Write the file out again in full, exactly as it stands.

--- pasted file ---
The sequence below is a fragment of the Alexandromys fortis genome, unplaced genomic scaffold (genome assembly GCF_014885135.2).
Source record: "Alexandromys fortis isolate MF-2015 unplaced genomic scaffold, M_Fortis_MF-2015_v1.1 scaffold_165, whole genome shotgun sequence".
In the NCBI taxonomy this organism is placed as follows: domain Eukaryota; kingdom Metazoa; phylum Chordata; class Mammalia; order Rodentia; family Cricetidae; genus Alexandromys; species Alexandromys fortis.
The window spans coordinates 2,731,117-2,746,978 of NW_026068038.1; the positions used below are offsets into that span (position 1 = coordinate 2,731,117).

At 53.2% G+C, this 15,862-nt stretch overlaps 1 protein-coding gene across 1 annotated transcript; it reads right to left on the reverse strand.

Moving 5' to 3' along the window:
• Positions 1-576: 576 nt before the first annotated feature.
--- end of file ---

The sequence below is a fragment of the Alexandromys fortis genome, unplaced genomic scaffold (genome assembly GCF_014885135.2).
Source record: "Alexandromys fortis isolate MF-2015 unplaced genomic scaffold, M_Fortis_MF-2015_v1.1 scaffold_165, whole genome shotgun sequence".
In the NCBI taxonomy this organism is placed as follows: domain Eukaryota; kingdom Metazoa; phylum Chordata; class Mammalia; order Rodentia; family Cricetidae; genus Alexandromys; species Alexandromys fortis.
The window spans coordinates 2,731,117-2,746,978 of NW_026068038.1; the positions used below are offsets into that span (position 1 = coordinate 2,731,117).

At 53.2% G+C, this 15,862-nt stretch overlaps 1 protein-coding gene across 1 annotated transcript; it reads right to left on the reverse strand.

Moving 5' to 3' along the window:
• Positions 1-576: 576 nt before the first annotated feature.